One morning, he walked into a classroom and threw his backpack on a desk. Something hit the surface hard. When the teacher opened the backpack, she found a collapsible billy club.
When Rosalie came to school, a police officer told her that the baton was bent and most likely used in a beating.
She said she worried but trusted Andrew when she said he found it on his way to school.
“When he told me that I could see his sincerity in his face and his eyes,” Rosalie said. “I knew it was not dangerous.”
Cresencio, however, told a different story. He said his son brought the baton to school after several students threatened him.
“He got in trouble for taking a weapon,” he said. “The only reason he got a weapon is when he feared for his own safety.”
Andrew was soon released, and he was never charged. School officials suspended him for two weeks.
Andrew stopped going to Locke High School in 2013. For Rosalie, it became normal to see him at home in the morning.
Rosalie tried to find a program for Andrew to get his high school equivalency degree or find a job. Her plans slowly faded as the semester progressed and Andrew didn’t show interest.
He told his family he was an adult and would made his own decisions.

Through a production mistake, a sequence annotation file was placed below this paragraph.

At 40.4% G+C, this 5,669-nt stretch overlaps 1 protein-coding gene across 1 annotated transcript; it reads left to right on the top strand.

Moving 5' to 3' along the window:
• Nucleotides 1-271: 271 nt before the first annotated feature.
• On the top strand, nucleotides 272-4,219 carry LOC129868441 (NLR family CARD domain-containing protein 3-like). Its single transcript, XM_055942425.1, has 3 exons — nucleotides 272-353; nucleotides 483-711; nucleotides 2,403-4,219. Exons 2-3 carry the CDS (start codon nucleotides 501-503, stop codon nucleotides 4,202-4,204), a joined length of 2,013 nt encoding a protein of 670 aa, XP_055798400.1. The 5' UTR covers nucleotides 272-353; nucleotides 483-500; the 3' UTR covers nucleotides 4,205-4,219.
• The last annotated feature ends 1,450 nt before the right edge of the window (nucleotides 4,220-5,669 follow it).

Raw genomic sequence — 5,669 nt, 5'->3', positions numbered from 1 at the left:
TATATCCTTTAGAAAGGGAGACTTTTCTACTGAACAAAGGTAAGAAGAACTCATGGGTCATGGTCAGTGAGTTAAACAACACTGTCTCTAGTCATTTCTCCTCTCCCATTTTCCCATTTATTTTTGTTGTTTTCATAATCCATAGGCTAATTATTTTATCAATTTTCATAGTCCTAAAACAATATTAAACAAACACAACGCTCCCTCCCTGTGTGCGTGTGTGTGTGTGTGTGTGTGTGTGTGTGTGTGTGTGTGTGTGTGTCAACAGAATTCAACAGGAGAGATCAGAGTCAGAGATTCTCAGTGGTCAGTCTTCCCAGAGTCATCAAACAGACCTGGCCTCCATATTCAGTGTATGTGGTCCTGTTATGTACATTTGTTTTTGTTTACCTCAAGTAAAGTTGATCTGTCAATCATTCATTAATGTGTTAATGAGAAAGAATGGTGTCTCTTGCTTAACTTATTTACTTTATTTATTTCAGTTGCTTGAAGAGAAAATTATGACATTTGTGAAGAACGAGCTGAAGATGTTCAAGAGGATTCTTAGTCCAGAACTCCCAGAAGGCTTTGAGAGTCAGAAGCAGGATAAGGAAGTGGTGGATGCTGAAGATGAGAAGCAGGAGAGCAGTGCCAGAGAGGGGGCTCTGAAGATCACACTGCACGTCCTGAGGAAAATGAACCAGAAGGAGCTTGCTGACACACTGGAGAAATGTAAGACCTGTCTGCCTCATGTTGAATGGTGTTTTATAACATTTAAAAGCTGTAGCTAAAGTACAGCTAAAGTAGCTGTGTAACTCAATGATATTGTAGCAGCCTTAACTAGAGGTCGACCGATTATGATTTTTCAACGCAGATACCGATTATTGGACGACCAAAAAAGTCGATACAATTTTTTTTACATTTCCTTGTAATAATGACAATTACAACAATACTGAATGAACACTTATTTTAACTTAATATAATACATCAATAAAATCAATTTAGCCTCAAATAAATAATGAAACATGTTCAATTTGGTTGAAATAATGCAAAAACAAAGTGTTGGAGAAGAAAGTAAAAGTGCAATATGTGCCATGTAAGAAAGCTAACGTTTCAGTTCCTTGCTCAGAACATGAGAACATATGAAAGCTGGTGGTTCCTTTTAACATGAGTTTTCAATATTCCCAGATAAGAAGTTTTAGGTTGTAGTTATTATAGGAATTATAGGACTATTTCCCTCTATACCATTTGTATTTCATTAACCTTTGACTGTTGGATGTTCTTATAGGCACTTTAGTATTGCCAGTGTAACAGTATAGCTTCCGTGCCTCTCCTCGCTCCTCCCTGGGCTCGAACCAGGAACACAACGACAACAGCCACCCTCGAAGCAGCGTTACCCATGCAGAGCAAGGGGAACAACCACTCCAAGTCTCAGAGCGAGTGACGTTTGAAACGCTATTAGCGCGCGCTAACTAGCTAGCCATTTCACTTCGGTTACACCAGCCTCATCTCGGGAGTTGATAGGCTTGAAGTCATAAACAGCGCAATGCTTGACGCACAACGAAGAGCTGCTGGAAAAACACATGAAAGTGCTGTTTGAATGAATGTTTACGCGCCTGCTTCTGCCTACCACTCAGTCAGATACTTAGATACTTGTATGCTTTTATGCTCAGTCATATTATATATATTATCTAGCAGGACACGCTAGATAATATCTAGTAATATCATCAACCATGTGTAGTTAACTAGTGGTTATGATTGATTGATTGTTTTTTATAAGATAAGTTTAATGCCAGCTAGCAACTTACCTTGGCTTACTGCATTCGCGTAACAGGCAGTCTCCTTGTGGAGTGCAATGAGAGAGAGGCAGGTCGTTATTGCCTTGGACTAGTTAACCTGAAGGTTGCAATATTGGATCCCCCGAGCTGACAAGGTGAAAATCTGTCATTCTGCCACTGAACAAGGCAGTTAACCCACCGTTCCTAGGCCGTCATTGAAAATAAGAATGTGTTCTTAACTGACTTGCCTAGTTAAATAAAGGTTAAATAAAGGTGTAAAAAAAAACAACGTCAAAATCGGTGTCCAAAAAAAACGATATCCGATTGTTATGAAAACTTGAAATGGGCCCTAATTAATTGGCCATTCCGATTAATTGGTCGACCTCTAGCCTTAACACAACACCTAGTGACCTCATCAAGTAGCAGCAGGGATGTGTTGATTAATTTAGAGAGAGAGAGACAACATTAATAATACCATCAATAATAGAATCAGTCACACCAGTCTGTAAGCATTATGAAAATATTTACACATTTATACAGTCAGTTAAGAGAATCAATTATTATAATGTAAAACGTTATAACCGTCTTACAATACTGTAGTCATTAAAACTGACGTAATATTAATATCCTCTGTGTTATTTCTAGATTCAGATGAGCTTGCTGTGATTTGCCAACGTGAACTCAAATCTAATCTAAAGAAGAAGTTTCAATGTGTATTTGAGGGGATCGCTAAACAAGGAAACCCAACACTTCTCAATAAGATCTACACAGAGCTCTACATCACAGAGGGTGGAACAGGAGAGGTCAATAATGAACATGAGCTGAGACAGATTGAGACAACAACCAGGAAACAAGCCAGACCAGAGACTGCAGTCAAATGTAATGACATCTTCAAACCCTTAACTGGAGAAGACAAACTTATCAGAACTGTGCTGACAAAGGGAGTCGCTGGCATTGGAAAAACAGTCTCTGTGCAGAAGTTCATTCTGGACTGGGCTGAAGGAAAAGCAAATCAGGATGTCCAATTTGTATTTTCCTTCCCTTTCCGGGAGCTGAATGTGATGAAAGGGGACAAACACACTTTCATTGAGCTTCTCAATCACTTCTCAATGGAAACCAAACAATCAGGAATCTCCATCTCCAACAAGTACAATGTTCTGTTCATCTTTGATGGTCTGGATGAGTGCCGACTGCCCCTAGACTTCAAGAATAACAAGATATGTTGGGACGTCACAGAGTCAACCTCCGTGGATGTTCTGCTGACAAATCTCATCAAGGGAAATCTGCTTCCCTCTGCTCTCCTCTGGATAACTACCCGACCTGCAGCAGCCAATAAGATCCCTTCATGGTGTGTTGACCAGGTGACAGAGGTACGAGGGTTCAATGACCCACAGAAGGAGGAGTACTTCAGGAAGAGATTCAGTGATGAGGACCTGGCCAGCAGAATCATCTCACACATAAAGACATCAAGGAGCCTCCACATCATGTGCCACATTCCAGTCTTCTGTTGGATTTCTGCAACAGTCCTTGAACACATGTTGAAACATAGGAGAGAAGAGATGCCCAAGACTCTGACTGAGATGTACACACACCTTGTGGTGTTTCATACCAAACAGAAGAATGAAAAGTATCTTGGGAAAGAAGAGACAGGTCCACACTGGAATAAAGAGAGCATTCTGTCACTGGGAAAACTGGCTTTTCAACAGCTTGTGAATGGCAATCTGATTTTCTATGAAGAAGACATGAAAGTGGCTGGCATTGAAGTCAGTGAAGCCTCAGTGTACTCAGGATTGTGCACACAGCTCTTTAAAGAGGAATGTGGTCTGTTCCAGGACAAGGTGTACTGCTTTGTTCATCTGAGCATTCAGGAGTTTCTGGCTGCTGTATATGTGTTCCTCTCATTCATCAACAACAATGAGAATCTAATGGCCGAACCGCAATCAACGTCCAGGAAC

Gwynn Browne, a leader of women’s ministry at Faith in Christ Ministries, said she was not surprised when she learned that Andrew dropped out of school.
“He was very frustrated with school,” Browne said. “To me, the school was not meeting his needs.”
Andrew helped with chores. He took out trash, strolled to a market and baby-sat his nieces. He also spent hours playing video games and chatting with friends on social media.
In his Pinsta.me posts, he called himself a “pothead” and a “panty dropper” posing with a joint.
A month before his arrest, he bragged on Facebook that police “had the chopper out last night looking for me.”
He also started spending time with friends whom he never introduced to his mother.
The night of the murder
On July 24, when Andrew finally joined his friends, they went to pick up another friend.